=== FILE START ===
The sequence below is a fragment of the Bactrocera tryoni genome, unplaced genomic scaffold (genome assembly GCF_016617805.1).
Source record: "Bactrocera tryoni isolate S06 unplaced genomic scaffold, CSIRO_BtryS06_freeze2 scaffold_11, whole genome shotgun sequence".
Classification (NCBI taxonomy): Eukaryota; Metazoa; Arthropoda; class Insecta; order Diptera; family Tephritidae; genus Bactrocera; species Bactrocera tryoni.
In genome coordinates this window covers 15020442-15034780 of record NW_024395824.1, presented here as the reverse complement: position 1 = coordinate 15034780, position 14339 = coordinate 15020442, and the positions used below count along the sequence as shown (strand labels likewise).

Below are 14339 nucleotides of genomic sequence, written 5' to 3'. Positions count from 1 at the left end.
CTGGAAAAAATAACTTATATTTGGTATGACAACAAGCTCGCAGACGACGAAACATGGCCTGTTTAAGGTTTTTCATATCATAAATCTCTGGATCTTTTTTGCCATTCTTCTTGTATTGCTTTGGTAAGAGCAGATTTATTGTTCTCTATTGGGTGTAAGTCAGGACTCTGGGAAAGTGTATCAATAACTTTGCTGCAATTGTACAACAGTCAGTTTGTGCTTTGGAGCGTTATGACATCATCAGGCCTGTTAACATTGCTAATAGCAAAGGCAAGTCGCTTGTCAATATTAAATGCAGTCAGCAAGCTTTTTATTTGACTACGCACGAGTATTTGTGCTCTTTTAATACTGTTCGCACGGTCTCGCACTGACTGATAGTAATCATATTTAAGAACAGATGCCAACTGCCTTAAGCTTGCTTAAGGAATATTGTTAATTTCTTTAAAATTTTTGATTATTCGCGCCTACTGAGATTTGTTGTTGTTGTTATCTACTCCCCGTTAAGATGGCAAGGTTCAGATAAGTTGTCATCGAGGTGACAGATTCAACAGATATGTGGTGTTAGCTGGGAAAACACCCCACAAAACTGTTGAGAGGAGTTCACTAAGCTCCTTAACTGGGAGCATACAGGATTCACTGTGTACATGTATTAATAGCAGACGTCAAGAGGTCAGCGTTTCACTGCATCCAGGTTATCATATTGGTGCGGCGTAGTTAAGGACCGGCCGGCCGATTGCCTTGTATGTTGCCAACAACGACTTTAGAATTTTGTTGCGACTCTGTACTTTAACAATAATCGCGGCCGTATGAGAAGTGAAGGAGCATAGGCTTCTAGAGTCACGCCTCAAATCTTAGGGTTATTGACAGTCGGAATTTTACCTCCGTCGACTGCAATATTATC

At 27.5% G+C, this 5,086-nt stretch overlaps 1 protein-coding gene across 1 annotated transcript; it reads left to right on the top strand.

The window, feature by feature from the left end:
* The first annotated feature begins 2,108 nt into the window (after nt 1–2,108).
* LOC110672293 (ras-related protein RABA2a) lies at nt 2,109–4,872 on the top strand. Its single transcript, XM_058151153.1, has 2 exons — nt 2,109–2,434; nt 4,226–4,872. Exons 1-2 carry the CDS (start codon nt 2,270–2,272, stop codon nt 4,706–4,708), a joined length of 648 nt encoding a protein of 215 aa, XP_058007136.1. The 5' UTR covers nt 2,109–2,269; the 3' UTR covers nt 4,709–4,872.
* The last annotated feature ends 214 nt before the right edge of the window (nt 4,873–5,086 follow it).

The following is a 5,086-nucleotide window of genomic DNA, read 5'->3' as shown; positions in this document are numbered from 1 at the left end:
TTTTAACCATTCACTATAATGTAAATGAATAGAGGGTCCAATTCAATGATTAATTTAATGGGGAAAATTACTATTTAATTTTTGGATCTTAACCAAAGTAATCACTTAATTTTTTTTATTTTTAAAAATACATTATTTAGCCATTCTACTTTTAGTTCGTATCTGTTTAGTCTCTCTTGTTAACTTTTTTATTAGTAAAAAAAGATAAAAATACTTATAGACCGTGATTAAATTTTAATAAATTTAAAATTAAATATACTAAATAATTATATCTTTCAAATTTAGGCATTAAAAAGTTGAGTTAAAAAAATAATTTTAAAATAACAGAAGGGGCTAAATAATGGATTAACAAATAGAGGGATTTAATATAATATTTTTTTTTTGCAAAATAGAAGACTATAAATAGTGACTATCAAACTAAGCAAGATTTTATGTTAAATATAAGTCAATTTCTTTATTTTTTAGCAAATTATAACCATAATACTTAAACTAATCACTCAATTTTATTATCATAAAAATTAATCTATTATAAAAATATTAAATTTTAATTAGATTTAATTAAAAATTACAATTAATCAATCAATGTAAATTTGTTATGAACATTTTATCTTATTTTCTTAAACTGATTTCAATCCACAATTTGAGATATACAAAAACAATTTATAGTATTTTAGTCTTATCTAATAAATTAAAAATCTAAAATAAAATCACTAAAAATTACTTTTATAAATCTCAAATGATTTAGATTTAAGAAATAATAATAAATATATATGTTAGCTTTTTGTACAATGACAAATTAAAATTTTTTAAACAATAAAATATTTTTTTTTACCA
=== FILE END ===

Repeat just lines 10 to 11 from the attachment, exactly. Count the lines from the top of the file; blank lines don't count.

* LOC110672293 (ras-related protein RABA2a) lies at nt 2,109–4,872 on the top strand. Its single transcript, XM_058151153.1, has 2 exons — nt 2,109–2,434; nt 4,226–4,872. Exons 1-2 carry the CDS (start codon nt 2,270–2,272, stop codon nt 4,706–4,708), a joined length of 648 nt encoding a protein of 215 aa, XP_058007136.1. The 5' UTR covers nt 2,109–2,269; the 3' UTR covers nt 4,709–4,872.
* The last annotated feature ends 214 nt before the right edge of the window (nt 4,873–5,086 follow it).